I often get asked how hardware and data center sectors can still be going strong. Let’s take a look.
According to IDC’s (News - Alert) Worldwide Quarterly Cloud IT Infrastructure Tracker, worldwide spending on cloud IT infrastructure – servers, disk storage and Ethernet switches – will increase 21 percent year-over-year in 2015 to reach $32 billion. Cloud IT infrastructure spending totaled $26.4 billion in 2014, up 18.7 percent from 2013, according to IDC.
Hardware is still required. As servers move out of the office and corporate data center to the cloud in its various forms – IaaS, PaaS, SaaS, VPS, Azure, AWS – hardware is still being purchased. What changed is who the buyer is (cloud providers) and where the hardware resides (data centers).
Facebook, Google, Apple, Amazon, Microsoft (News - Alert), LinkedIn and the NSA are building massive data centers throughout the US. They will be filled with gear in no time. What happened to the spaces that they were using before they built their own data centers? These cages and racks in the data center are being filled by cloud providers that store data; provide voice and video, collaboration, conferencing, analytics and so much more. There are also racks and racks of servers providing websites, blogs, email and social media. Twitter (News - Alert) and Snapchat are storing your data, snaps, tweets and especially your photos and videos by the terabyte. Where did you think it was all housed?
Gartner (News - Alert) says the Worldwide Public Cloud Services market will reach $204 Billion in 2016. That works, if you include cloud advertising (largest chunk at $80B), SaaS, IaaS, PaaS, BPaaS and cloud management and security services. These totaled $175 billion in spending in 2015 on an average of 13.7 percent growth overall. That is the monthly recurring revenue driven by piles of gear housed in non-descript buildings everywhere.
There was a time when a business bought a CD-ROM of the software application and ran it on a dedicated computer in the office. Now, we have moved that dedicated machine to a virtual instance running on computer infrastructure in a data center. Instead of buying the software application, we rent it (forever). We were heading that way with the number with the number of updates required for security as well as the number of varying operating systems in the marketplace (Windows 95, 98, XP, ME, NT, Apple, Linux, OS/2 Warp).
The data center building trend now is to get closer to the user. With the amount of data that a given user is creating, storing and consuming, content delivery needs to get closer to the user. This means data centers need to be built in rural America; then hardware has to be stacked and racked to provide the latest software update or movie from Amazon, iTunes or Netflix.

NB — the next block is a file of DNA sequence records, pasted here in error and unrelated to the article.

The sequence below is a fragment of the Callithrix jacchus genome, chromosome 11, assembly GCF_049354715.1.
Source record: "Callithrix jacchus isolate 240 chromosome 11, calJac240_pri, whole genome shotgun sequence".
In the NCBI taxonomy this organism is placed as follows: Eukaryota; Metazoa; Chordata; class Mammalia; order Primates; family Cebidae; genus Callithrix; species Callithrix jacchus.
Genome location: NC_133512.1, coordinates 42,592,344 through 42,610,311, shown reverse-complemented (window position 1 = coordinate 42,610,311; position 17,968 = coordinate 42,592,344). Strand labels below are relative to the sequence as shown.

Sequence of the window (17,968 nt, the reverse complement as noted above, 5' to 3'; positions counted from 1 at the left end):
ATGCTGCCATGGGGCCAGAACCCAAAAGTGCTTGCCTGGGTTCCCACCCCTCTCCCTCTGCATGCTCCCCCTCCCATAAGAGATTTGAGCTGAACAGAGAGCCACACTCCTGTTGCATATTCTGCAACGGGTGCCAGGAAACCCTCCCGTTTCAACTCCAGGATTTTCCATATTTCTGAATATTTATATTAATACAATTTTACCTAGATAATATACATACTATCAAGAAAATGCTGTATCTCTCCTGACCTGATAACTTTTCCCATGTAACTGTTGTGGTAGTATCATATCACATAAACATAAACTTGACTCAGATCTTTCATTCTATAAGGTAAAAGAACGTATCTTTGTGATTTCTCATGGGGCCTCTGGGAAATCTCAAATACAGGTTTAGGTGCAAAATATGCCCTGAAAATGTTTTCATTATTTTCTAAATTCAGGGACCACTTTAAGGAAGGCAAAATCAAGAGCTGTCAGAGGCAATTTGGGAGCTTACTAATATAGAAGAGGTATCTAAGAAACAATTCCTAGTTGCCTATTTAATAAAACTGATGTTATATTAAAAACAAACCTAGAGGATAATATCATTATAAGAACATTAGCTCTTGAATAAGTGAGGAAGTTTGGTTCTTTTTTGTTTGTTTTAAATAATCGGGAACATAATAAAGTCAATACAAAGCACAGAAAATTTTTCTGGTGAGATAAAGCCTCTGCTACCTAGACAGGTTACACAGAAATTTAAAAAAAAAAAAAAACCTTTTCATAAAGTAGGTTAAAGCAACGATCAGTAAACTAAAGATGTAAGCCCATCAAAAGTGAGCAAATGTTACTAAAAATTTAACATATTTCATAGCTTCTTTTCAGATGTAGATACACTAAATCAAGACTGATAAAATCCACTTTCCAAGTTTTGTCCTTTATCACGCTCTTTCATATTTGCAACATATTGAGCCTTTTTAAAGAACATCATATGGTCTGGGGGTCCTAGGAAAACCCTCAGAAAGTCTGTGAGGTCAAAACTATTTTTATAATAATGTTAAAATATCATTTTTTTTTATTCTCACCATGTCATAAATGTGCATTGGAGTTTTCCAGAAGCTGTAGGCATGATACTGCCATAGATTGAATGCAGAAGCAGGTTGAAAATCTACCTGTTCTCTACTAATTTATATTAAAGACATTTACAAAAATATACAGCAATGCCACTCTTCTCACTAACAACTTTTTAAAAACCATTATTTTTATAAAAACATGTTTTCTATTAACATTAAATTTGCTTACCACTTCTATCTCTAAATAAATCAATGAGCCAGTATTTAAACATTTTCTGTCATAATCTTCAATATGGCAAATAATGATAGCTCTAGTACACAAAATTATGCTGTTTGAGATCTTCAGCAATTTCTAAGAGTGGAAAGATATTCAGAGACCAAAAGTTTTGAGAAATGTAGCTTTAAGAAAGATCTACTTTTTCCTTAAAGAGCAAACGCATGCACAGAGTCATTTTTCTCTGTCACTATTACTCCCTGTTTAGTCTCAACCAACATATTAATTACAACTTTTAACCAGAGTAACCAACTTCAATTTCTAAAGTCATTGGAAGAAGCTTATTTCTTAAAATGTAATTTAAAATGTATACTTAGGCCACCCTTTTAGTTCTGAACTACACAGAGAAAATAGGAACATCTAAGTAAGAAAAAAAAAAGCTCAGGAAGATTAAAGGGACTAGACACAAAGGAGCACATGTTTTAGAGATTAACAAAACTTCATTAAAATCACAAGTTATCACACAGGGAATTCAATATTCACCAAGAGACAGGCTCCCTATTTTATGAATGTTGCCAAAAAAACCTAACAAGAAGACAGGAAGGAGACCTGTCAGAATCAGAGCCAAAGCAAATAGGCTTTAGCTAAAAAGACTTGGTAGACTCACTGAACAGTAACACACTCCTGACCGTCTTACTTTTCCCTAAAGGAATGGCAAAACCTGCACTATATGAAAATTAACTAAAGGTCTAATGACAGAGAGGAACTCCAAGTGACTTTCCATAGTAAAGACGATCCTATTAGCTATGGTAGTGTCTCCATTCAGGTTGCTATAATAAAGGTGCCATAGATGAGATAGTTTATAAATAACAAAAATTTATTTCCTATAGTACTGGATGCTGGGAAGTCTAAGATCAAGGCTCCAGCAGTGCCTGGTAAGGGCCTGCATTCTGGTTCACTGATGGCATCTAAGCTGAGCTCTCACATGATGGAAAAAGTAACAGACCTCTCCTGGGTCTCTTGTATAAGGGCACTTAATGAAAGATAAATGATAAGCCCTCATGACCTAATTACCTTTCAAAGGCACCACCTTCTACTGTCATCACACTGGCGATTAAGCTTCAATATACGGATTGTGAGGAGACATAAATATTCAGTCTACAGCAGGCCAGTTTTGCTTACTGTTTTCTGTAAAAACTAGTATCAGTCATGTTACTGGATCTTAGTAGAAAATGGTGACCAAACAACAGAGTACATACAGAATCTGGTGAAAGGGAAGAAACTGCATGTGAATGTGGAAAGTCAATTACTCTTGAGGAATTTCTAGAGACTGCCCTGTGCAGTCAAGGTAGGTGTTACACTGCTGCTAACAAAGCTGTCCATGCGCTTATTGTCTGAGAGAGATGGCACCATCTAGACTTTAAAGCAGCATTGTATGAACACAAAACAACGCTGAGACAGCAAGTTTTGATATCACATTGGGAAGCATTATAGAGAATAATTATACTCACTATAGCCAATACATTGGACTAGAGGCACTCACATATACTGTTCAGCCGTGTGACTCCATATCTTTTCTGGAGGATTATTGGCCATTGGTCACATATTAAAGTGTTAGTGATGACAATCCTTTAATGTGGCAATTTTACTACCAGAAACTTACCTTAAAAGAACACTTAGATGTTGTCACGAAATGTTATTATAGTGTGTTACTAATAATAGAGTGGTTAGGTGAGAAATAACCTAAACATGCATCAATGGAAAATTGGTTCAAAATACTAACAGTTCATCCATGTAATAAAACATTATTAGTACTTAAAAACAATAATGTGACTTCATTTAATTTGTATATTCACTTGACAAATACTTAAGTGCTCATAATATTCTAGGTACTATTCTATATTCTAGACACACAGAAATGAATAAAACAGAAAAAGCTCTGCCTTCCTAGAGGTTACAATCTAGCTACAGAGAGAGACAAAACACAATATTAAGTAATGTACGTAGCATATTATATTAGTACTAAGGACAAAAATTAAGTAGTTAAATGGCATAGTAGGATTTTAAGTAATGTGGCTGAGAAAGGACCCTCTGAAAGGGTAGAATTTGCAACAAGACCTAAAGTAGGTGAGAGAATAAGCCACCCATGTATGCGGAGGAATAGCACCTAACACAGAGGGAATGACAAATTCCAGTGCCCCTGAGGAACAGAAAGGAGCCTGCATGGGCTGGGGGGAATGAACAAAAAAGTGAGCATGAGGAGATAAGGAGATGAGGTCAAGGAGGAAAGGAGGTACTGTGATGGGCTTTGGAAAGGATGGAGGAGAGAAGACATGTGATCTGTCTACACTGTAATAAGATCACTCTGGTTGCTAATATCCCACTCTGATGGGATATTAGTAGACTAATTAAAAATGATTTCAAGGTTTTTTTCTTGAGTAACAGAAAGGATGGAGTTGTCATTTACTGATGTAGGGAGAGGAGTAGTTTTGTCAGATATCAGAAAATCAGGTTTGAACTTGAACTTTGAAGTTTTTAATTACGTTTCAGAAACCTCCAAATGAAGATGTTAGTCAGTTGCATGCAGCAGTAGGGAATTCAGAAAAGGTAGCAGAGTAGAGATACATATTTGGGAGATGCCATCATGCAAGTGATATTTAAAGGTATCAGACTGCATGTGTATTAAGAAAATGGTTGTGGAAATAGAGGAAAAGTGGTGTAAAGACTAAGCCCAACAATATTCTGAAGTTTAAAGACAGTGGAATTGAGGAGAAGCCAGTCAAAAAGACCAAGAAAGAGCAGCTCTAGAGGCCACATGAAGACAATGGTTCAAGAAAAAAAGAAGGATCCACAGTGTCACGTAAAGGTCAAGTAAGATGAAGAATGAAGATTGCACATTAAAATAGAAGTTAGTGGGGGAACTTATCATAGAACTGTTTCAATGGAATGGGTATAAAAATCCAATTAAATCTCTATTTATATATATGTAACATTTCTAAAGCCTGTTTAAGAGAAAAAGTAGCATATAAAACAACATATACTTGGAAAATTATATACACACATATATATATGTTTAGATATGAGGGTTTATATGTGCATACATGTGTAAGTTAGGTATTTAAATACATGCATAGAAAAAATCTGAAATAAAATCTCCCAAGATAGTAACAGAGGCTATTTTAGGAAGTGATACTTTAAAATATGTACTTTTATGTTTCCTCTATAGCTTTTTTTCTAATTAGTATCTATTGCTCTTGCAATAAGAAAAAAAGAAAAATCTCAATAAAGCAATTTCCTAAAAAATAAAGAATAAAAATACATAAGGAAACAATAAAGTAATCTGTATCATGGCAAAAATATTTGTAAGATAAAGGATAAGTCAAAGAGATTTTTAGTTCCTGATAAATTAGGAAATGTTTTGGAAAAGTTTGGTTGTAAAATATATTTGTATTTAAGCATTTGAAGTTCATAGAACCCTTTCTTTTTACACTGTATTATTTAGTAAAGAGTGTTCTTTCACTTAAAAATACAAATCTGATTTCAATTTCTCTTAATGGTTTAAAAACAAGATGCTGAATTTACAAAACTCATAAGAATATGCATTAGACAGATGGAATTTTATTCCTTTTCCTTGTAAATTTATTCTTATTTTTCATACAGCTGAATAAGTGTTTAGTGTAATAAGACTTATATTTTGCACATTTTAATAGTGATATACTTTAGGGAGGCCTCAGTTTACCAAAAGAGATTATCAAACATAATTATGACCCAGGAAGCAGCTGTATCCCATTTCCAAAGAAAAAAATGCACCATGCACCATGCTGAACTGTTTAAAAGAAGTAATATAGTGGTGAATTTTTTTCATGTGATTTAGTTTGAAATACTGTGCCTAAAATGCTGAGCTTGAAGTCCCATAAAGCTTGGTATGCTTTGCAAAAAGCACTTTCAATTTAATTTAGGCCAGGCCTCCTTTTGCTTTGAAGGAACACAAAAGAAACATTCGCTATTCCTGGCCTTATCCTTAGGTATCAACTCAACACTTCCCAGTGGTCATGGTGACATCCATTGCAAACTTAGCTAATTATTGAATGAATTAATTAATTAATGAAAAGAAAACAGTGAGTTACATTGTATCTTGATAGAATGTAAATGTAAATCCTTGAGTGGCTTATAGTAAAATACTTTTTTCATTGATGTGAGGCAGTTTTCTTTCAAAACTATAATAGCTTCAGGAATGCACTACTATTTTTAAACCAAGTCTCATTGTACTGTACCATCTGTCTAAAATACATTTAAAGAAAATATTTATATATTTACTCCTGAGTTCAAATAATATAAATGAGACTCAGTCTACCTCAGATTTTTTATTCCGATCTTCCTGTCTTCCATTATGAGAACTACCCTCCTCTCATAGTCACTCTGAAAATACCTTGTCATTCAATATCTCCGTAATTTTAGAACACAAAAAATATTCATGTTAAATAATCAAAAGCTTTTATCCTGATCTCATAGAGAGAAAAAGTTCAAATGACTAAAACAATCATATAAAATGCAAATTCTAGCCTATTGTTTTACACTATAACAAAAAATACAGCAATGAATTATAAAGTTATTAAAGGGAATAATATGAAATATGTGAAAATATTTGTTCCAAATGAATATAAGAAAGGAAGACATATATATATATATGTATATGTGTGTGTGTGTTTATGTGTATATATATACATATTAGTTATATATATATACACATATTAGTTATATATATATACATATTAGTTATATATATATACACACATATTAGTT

SDN has made some gear go away; but it also means different hardware has to be purchased and deployed. SD-WAN will change the customer premises equipment as more of it will look like a white box appliance whose functionality is controlled by the service provider. Again, different hardware and functions are being deployed, but it is still hardware.
Those managed services that will be deployed with SD-WAN are going to make NOC (network operation centers) important again. This is just another example of data center at the middle of the latest IT trend.
Cloud firewall, cyber-security, unified threat detection and monitoring, analytics and network monitoring will all be provided from afar, from a NOC by a service provider. As new threats, like Ransonware, become known, the necessity for managed services, data storage, encryption and security will erupt. This will fuel the current cloud fire that is re-vitalizing the IT industry.
If you consider the 2000+ Hosted VoIP providers in the US, that alone accounts for 4000 racks of gear at the very least. Even more racks of gear in data centers if the VoIP provider delivers UCaaS or UC&C as most of the additional functionality is a separate box. Then we are discussing a cage per provider and double that for redundancy. Now we just filled up 8000 racks with blade servers, switches, SBCs and more.
There are at least 100 data backup providers in the US. That is a lot of server and storage gear housed in data centers far and wide. There are hundreds of hosting companies still providing website hosting and email services to SMBs everywhere. Intermedia.net, GoDaddy, 1and1, IX Web and many more are all utilizing hardware and data center space and power. Instead of running that website on a local server connected to a T1 or cable modem, people pay $8 to $50 per month to run it on someone else’s gear. The same goes for blogs running on Medium, Wordpress or Blogger.
Every service that once was local is now in the cloud, housed in a data center somewhere, running on hardware that the cloud provider bought or rents. It explains the data center boom and why Intel (News - Alert) and HP aren’t done yet.
Edited by Stefania Viscusi